When you get a bike* through Cyclescheme, your employer is initially the owner. You hire the bike from them. It’s yours in the sense that you use it, you look after it, and you insure it. But, a bit like a mortgaged house, you don’t own it outright.
Your employer pays for the bike then you reimburse them, normally over 12 months, via deductions from your gross salary. During this salary sacrifice period, you’re hiring the bike from your employer. Like hire purchase? Not exactly, no. There’s a key difference. The package doesn’t become yours after the final instalment. You have to make an additional payment to take ownership. Without this, the process would be classed as hire purchase and, crucially, the bike would incur tax.
Once the salary sacrifice period is over, you’re all square with your employer. However, you don’t yet own the bike. You’re got three options: return it to Cyclescheme; own it now; or own it later.
In this case, you don’t take ownership of the bike at all. You send it back – not to the shop where you got it but to Cyclescheme. Expect to pay around £25 to courier a bike within the UK – for example, with Paisley Freight. For cyclists who like to swap their bikes regularly, returning one like this isn’t a bad deal. You get a brand new bike for a year and you’ll save 32% (standard rate taxpayers) or 42% (higher rate taxpayers) on the price. But there are more tempting options…
Own it now
You pay Cyclescheme the market value of the bike and immediately take ownership of it. It’s yours to do with as you wish. The market value is set by HMRC. For a bike that’s a year old, it’s 18% of the original price if it cost less than £500, and 25% of the original price if it cost £500 or more.
So for a bike that was £1,000, the ownership fee would be £250. Even factoring that in, you’d still be purchasing the bike at a discount because the salary sacrifice payments will have added up to substantially less than £1,000, due to savings in tax and national insurance. In this example, standard rate taxpayers will have paid £680 in salary sacrifice payments (due to their 32% savings), while higher rate taxpayers will have paid £580 (due to 42% savings). So in total, including the ownership fee, that’s £930 or £830. Either is a handsome discount from £1,000, especially when you consider that you’re effectively paying for the bike in instalments. But you can do a lot better.
A bike’s market value declines the older it gets. That’s worth noting if your salary sacrifice period is longer than a year. For example, if the hire period (i.e. salary sacrifice period) is 18 months, the market value for the bike is set by HMRC at 16% (under £500) or 21% (£500-plus) rather than 18% and 25% for year-old bikes.
The decline in market value is also the key to making the biggest savings of all…
Own it later
If you want to keep the bike but pay as little as possible for it, this is the option for you. You enter into what’s called an extended use agreement with Cyclescheme and hire the bike for a further 36 months (less if the salary sacrifice period was longer) at zero monthly cost.
The ownership fee plummets. After four years, HMRC says that a bike’s market value is just 3% (under £500) or 7% (£500-plus), so the savings are much, much greater than after one year. That £1,000 example bike would cost a total of £750 (standard rate taxpayer) or £650 (higher rate taxpayer), as the ownership fee would be only £70.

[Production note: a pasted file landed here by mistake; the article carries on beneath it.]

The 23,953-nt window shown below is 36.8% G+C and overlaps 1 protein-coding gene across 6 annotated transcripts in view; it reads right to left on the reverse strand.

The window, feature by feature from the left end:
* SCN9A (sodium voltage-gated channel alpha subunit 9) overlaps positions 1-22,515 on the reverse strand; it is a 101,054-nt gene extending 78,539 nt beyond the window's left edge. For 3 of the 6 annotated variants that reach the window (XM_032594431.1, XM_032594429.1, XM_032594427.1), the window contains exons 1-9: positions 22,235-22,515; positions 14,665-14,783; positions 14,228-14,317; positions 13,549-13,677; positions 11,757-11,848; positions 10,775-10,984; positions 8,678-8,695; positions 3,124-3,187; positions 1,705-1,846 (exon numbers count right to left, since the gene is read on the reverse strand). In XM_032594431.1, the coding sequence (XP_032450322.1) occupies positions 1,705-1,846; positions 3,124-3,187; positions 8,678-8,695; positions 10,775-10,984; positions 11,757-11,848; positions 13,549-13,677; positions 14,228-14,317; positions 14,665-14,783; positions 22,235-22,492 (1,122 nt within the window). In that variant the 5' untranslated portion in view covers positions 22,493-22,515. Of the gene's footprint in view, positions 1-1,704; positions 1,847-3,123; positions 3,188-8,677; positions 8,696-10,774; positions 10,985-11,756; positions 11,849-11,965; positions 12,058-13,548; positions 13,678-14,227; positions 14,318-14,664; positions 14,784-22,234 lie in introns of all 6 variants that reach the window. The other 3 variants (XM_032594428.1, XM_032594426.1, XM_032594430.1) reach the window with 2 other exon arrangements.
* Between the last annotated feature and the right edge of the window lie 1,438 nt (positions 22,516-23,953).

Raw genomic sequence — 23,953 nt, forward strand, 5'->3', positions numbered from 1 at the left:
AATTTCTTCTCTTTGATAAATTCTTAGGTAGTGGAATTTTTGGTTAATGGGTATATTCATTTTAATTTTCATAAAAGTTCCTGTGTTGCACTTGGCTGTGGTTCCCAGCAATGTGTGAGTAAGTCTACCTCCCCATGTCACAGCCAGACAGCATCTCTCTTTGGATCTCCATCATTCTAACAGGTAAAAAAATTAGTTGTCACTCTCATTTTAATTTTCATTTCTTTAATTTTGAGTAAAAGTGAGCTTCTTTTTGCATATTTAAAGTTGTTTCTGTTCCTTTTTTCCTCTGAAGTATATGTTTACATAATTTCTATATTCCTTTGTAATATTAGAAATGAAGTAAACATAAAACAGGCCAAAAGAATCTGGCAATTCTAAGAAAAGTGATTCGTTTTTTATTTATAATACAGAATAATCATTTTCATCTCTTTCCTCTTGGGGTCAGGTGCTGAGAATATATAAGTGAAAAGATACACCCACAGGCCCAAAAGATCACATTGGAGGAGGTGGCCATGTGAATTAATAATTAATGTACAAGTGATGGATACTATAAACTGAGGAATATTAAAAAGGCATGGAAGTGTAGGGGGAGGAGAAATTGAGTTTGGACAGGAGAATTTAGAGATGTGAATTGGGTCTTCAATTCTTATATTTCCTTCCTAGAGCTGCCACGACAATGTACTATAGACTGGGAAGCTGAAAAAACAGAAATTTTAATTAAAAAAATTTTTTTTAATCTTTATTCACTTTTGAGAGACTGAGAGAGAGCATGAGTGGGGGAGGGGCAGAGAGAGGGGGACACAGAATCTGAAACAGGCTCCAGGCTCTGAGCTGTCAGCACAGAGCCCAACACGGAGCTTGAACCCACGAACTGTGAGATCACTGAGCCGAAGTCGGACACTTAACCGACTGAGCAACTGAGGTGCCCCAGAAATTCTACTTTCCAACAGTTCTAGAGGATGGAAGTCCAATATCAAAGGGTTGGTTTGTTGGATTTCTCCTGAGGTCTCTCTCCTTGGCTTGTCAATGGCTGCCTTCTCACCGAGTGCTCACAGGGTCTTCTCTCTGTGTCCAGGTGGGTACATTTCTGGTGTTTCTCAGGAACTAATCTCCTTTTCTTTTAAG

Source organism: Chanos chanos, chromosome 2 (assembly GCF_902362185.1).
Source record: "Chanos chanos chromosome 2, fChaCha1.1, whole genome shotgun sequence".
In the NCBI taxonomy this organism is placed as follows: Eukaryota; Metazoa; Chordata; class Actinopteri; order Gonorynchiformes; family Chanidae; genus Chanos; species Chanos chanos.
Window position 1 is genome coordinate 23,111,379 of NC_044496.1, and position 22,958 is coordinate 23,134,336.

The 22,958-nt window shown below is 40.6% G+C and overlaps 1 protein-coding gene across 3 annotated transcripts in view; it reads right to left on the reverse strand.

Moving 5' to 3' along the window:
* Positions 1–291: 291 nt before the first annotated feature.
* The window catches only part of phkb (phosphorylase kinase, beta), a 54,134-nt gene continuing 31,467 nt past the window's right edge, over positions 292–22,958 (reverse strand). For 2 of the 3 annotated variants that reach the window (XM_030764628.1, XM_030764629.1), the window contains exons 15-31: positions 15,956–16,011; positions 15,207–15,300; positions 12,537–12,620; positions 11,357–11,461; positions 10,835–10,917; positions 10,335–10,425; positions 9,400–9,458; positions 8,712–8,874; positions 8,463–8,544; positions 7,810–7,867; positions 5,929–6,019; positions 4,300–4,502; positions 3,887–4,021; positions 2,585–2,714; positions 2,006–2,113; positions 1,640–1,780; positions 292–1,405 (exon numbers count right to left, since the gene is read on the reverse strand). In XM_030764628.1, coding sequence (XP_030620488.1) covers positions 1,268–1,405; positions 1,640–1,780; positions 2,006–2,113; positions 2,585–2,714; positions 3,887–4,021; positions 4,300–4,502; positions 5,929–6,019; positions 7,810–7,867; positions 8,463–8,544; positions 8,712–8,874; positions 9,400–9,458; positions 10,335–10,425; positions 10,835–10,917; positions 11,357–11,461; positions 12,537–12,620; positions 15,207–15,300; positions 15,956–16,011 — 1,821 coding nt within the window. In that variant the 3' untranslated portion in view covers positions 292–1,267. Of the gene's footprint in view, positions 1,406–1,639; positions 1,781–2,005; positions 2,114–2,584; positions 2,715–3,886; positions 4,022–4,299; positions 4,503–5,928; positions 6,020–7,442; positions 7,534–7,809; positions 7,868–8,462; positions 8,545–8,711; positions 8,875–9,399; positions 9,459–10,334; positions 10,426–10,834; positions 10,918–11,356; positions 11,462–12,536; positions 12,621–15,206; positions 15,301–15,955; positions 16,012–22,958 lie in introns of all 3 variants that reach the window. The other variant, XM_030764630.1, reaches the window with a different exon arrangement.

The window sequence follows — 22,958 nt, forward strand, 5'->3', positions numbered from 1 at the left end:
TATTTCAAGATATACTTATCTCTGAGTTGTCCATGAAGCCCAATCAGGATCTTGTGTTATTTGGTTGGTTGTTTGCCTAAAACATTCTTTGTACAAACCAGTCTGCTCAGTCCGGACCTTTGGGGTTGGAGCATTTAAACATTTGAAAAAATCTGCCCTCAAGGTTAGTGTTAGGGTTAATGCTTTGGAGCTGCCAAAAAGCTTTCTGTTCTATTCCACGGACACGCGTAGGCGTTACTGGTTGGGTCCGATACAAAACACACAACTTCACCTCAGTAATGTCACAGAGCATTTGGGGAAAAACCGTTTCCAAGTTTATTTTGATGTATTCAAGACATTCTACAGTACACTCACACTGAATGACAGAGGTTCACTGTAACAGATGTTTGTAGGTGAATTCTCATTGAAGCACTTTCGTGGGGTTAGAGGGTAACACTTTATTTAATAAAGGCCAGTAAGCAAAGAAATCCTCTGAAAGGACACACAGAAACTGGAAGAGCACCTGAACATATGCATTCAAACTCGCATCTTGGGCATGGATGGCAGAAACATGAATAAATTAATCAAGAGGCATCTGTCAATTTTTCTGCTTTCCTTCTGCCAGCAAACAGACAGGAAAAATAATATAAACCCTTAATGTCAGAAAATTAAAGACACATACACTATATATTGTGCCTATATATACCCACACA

Because you’re ultimately taking ownership of a four-year-old bike, you might think you’d pay the ownership fee at the end. It actually works a bit differently. You pay Cyclescheme either 3% or 7% as a deposit when you take out the extended use agreement – which is tosay, right after the salary sacrifice period.
When the extended use agreement ends, usually after 36 months, you’ve got one final choice. You can return the bike to Cyclescheme, who will refund your deposit. Or, more likely, you can keep the bike and Cyclescheme will keep your deposit. You’re now the owner. (Effectively, you paid the ownership fee on a four-year-old bike up front in the form of your deposit.)
An extended use agreement doesn’t prevent you from getting another Cyclescheme package. Let’s say you get a bike in year one. For the next 12 months, you make salary sacrifice payments on that, then you take out an extended use agreement to maximise your savings on it. In year two, you can get another Cyclescheme package – equipment, perhaps, or maybe another bike – making salary sacrifice payments on that and subsequently taking out an extended use agreement for that package too.
You could keep doing that year on year. The limit is not the number of Cyclescheme packages but the amount of salary sacrifice you’re making at a given time. Ordinarily, the cap is £1,000 in salary sacrifice over 12 months. Depending on your salary and your employer’s consumer credit arrangements, your limit could be lower or higher than this.
* In this article, ‘bike’ generally means ‘bike and/or equipment’ – in other words, your Cyclescheme package. We’ve used ‘bike’ for brevity.
As well as lights and reflectors, cycle commuting at night requires some adjustments to the way that you ride.
With an e-bike there are a few things to consider with regards to the law.
Looking for your first e-bike? Here's what you can expect to pay.